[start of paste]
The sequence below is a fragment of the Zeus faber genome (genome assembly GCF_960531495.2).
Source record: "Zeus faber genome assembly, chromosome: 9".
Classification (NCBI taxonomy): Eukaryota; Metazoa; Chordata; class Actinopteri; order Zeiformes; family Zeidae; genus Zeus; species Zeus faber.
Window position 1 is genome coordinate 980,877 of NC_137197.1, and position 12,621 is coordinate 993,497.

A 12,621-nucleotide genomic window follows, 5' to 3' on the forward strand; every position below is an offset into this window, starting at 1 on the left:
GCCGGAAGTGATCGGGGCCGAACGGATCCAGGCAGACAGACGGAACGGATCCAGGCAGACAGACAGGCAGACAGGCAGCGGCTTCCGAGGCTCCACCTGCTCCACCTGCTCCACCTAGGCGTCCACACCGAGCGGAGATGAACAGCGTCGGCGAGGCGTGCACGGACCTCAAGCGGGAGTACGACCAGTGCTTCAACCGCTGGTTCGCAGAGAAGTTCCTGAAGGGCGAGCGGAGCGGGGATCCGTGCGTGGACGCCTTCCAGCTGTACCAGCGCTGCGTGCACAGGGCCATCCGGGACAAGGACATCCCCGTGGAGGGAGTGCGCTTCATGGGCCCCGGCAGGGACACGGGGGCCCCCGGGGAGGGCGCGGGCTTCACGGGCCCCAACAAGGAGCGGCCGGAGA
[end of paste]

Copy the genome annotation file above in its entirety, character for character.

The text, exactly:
The sequence below is a fragment of the Zeus faber genome (genome assembly GCF_960531495.2).
Source record: "Zeus faber genome assembly, chromosome: 9".
Classification (NCBI taxonomy): Eukaryota; Metazoa; Chordata; class Actinopteri; order Zeiformes; family Zeidae; genus Zeus; species Zeus faber.
Window position 1 is genome coordinate 980,877 of NC_137197.1, and position 12,621 is coordinate 993,497.

A 12,621-nucleotide genomic window follows, 5' to 3' on the forward strand; every position below is an offset into this window, starting at 1 on the left:
GCCGGAAGTGATCGGGGCCGAACGGATCCAGGCAGACAGACGGAACGGATCCAGGCAGACAGACAGGCAGACAGGCAGCGGCTTCCGAGGCTCCACCTGCTCCACCTGCTCCACCTAGGCGTCCACACCGAGCGGAGATGAACAGCGTCGGCGAGGCGTGCACGGACCTCAAGCGGGAGTACGACCAGTGCTTCAACCGCTGGTTCGCAGAGAAGTTCCTGAAGGGCGAGCGGAGCGGGGATCCGTGCGTGGACGCCTTCCAGCTGTACCAGCGCTGCGTGCACAGGGCCATCCGGGACAAGGACATCCCCGTGGAGGGAGTGCGCTTCATGGGCCCCGGCAGGGACACGGGGGCCCCCGGGGAGGGCGCGGGCTTCACGGGCCCCAACAAGGAGCGGCCGGAGA